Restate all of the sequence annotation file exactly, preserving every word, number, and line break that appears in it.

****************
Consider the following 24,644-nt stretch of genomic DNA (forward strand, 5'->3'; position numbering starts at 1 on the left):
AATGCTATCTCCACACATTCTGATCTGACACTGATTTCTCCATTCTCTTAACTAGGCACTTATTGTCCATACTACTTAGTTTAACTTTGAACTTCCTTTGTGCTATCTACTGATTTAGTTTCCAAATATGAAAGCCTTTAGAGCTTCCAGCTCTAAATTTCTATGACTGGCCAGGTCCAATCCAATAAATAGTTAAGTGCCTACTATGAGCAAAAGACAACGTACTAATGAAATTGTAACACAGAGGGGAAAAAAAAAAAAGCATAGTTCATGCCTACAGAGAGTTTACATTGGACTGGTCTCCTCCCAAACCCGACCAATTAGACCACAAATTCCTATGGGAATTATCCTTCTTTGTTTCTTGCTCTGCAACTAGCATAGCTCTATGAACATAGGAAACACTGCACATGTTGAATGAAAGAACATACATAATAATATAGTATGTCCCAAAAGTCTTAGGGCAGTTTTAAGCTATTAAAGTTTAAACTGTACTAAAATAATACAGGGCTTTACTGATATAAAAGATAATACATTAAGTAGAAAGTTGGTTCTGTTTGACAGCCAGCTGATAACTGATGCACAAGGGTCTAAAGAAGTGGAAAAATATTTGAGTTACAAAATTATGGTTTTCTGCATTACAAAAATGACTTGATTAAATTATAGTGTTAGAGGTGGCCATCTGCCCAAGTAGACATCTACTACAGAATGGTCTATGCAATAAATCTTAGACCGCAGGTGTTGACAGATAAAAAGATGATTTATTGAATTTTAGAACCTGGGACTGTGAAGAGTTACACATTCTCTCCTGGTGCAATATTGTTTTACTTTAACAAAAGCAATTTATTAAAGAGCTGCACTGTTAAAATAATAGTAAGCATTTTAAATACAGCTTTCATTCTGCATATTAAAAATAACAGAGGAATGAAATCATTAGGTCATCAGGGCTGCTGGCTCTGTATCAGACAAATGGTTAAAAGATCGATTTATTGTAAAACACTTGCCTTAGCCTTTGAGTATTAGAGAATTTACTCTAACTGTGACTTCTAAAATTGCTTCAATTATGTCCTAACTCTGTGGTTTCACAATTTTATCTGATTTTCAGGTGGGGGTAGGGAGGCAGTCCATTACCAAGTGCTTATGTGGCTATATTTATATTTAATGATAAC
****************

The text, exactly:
Consider the following 24,644-nt stretch of genomic DNA (forward strand, 5'->3'; position numbering starts at 1 on the left):
AATGCTATCTCCACACATTCTGATCTGACACTGATTTCTCCATTCTCTTAACTAGGCACTTATTGTCCATACTACTTAGTTTAACTTTGAACTTCCTTTGTGCTATCTACTGATTTAGTTTCCAAATATGAAAGCCTTTAGAGCTTCCAGCTCTAAATTTCTATGACTGGCCAGGTCCAATCCAATAAATAGTTAAGTGCCTACTATGAGCAAAAGACAACGTACTAATGAAATTGTAACACAGAGGGGAAAAAAAAAAAAGCATAGTTCATGCCTACAGAGAGTTTACATTGGACTGGTCTCCTCCCAAACCCGACCAATTAGACCACAAATTCCTATGGGAATTATCCTTCTTTGTTTCTTGCTCTGCAACTAGCATAGCTCTATGAACATAGGAAACACTGCACATGTTGAATGAAAGAACATACATAATAATATAGTATGTCCCAAAAGTCTTAGGGCAGTTTTAAGCTATTAAAGTTTAAACTGTACTAAAATAATACAGGGCTTTACTGATATAAAAGATAATACATTAAGTAGAAAGTTGGTTCTGTTTGACAGCCAGCTGATAACTGATGCACAAGGGTCTAAAGAAGTGGAAAAATATTTGAGTTACAAAATTATGGTTTTCTGCATTACAAAAATGACTTGATTAAATTATAGTGTTAGAGGTGGCCATCTGCCCAAGTAGACATCTACTACAGAATGGTCTATGCAATAAATCTTAGACCGCAGGTGTTGACAGATAAAAAGATGATTTATTGAATTTTAGAACCTGGGACTGTGAAGAGTTACACATTCTCTCCTGGTGCAATATTGTTTTACTTTAACAAAAGCAATTTATTAAAGAGCTGCACTGTTAAAATAATAGTAAGCATTTTAAATACAGCTTTCATTCTGCATATTAAAAATAACAGAGGAATGAAATCATTAGGTCATCAGGGCTGCTGGCTCTGTATCAGACAAATGGTTAAAAGATCGATTTATTGTAAAACACTTGCCTTAGCCTTTGAGTATTAGAGAATTTACTCTAACTGTGACTTCTAAAATTGCTTCAATTATGTCCTAACTCTGTGGTTTCACAATTTTATCTGATTTTCAGGTGGGGGTAGGGAGGCAGTCCATTACCAAGTGCTTATGTGGCTATATTTATATTTAATGATAAC